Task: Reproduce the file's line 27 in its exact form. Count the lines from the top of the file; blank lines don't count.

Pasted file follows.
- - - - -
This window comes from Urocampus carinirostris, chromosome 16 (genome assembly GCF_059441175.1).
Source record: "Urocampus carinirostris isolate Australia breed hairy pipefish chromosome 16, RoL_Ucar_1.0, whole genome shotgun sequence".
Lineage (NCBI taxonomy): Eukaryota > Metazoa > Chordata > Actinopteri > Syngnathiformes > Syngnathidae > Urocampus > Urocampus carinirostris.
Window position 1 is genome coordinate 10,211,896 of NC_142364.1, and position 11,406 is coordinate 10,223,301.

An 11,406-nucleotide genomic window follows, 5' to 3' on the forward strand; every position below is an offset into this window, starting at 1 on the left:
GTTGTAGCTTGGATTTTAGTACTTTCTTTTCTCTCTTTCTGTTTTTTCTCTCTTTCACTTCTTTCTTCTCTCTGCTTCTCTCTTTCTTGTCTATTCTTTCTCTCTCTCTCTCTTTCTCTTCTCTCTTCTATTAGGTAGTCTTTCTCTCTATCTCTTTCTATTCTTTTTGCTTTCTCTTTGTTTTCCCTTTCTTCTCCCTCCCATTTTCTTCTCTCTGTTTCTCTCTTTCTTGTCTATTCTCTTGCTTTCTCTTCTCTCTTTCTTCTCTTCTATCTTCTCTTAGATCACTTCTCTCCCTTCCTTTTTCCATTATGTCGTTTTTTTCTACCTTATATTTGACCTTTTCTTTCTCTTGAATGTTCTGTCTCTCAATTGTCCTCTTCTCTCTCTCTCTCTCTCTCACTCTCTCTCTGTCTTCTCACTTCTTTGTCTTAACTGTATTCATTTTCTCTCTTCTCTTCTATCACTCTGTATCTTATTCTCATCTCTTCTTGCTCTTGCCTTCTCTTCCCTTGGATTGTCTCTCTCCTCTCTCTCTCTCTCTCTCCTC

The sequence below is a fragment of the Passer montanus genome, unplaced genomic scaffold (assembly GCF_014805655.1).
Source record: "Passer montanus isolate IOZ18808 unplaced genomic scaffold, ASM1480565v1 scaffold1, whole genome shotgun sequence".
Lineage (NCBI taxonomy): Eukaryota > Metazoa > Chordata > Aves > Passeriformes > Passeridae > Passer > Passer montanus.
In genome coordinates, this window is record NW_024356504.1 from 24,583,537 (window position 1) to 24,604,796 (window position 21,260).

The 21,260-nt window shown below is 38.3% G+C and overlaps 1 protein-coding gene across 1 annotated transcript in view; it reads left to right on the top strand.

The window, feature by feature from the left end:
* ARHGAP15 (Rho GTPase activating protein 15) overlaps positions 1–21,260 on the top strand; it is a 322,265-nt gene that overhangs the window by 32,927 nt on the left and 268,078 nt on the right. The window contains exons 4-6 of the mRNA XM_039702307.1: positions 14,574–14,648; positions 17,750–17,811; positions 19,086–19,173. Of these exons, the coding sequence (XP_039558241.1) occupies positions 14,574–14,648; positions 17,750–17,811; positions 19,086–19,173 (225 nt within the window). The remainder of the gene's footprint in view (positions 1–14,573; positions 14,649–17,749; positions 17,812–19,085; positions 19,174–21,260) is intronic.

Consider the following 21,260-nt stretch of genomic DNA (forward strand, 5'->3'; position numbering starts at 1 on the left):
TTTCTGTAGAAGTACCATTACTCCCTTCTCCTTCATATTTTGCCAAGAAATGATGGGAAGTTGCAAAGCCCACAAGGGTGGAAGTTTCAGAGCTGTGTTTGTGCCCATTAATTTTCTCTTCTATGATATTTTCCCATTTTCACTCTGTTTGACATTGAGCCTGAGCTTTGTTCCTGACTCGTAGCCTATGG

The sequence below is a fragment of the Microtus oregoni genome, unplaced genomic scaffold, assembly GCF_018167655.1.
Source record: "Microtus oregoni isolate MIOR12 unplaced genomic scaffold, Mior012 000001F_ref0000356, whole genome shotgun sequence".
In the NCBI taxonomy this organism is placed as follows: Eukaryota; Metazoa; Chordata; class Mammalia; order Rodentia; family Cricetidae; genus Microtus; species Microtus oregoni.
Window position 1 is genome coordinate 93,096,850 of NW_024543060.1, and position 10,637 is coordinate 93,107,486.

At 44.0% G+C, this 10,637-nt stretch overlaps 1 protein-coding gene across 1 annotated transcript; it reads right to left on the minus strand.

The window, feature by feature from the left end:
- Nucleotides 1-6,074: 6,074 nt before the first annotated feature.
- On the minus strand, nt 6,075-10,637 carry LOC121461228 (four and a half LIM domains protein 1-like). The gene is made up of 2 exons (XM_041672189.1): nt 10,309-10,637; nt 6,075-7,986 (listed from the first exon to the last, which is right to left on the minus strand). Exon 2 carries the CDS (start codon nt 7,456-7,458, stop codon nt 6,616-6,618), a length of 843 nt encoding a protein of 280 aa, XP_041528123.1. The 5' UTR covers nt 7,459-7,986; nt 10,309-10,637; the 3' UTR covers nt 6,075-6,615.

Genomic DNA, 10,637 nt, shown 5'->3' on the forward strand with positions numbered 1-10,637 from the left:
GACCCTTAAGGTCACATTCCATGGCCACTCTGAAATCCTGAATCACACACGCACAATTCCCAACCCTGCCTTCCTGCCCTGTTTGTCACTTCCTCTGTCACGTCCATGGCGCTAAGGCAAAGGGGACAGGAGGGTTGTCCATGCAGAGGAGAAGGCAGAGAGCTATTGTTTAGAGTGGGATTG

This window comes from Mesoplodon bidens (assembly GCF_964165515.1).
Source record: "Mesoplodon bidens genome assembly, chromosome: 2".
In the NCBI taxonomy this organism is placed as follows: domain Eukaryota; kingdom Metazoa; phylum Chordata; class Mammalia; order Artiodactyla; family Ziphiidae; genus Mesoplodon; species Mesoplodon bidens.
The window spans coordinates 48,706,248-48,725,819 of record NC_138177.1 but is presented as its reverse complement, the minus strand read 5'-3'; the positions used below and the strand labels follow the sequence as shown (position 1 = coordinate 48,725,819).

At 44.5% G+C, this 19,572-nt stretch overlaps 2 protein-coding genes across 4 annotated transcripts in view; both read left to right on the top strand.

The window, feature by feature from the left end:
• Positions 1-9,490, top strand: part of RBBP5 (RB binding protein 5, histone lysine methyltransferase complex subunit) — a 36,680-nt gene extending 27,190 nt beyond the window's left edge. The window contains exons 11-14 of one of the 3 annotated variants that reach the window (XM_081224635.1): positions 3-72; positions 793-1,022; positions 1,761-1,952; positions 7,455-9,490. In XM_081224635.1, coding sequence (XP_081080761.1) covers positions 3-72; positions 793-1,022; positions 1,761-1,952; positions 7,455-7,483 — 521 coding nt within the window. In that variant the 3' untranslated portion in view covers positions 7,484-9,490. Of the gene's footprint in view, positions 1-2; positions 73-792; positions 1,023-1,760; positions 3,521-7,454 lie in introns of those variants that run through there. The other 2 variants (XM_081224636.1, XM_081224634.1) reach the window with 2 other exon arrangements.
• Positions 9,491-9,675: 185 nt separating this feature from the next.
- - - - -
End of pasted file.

Source record: "Mesoplodon bidens genome assembly, chromosome: 2".